For God’s glory,

Melanie Lenow

__________________________

Remarks by the President on Women and the Economy–Providence, RI,” Office of the Press Secretary, The White House, October 31, 2014.

Next Stop, Supreme Court (?)

wedding ringsA panel of the 6th Circuit Court of Appeals upheld the traditional definition of marriage today in cases involving Michigan, Ohio, Tennessee, and Kentucky. This is the first time in the recent round of cases that a circuit of the U.S. Court of Appeals has ruled in favor of laws limiting marriage to one man and one woman. This also creates a point of tension for the Supreme Court since they decided last month not to take up other cases related to the definition of marriage.

Robert Barnes reports the following in The Washington Post:

A panel of the U.S. Court of Appeals for the 6th Circuit upheld same-sex marriage bans in four states Thursday afternoon, creating a split among the nation’s appeals courts that almost surely means the Supreme Court must take up the issue of whether gay couples have a constitutional right to marry.

The panel ruled 2 to 1 that while gay marriage is almost inevitable, in the words of U.S. Circuit Judge Jeffrey Sutton, it should be settled through the democratic process and not the judiciary. The decision overturned rulings in Michigan, Ohio, Tennessee and Kentucky, and makes the 6th Circuit the first appeals court to uphold state bans since the Supreme Court in 2013 struck down part of the federal Defense of Marriage Act.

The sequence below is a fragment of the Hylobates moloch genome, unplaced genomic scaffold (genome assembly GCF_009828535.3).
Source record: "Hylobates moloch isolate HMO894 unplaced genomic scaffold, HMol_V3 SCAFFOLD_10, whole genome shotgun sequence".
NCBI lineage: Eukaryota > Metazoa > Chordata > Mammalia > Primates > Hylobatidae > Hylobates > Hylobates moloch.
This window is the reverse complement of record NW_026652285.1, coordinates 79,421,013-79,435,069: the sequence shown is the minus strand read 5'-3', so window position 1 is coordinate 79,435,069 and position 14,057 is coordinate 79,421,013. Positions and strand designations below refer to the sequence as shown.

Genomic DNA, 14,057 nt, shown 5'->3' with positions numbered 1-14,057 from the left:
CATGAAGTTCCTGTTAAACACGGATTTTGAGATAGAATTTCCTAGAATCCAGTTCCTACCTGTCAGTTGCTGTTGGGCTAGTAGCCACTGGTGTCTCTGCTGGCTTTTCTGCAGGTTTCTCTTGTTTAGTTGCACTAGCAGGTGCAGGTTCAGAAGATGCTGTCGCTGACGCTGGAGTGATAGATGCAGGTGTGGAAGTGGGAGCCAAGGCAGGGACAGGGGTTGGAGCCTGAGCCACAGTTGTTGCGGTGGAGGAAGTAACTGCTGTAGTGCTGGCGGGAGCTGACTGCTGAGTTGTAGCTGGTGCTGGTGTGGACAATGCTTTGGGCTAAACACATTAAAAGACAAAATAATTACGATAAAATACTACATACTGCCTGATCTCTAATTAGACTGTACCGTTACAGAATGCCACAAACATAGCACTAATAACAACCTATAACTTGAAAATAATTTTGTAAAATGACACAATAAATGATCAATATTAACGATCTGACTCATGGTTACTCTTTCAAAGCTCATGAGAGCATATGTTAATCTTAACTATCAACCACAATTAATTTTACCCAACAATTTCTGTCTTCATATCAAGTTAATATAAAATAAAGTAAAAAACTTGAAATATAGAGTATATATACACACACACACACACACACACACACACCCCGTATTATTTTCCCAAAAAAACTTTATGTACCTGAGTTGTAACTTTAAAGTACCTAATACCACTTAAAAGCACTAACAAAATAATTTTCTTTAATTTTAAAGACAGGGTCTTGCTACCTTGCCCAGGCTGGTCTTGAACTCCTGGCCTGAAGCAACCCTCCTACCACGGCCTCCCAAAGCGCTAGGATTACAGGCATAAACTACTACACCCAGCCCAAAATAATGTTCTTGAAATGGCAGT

In the conclusion of the majority opinion, U.S. Circuit Judge Jeffrey Sutton chastises the courts that have overturned marriage laws in other states. He writes:

When the courts do not let the people resolve new social issues like this one, they perpetuate the idea that the heroes in these change events are judges and lawyers. Better in this instance, we think, to allow change through the customary political processes, in which the people, gay and straight alike, become the heroes of their own stories by meeting each other not as adversaries in a court system but as fellow citizens seeking to resolve a new social issue in a fair-minded way.

Now there is a split in the U.S. Circuit Courts. Now we have to wait and see if the Supreme Court will take up the cases.

Good Reading: Defined by Debt

Steven Smith, VP for Student Services and Communications at Southwestern Baptist Theological Seminary, has a great post on the issue of debt and ministry. Here is an excerpt:

Those who train for the ministry are called to lead a generation addicted to consumerism to embrace the counter cultural message of Christ, who was building toward a kingdom to come. Whatever else the coming generation of pastors does, it must convince people not to live for money in this life, but to invest in the next. Which leads us to a question. How can ministers of the Gospel call a generation to turn from being consumed with money when their own existence is beholden to financial institutions?

At the end of the post, he also gives a link for new M.Div. and college students at SWBTS to apply for a new scholarship program that will cover an entire year of tuition. Check out the entire post here.

Conversation with Evangelicals for Marriage Equality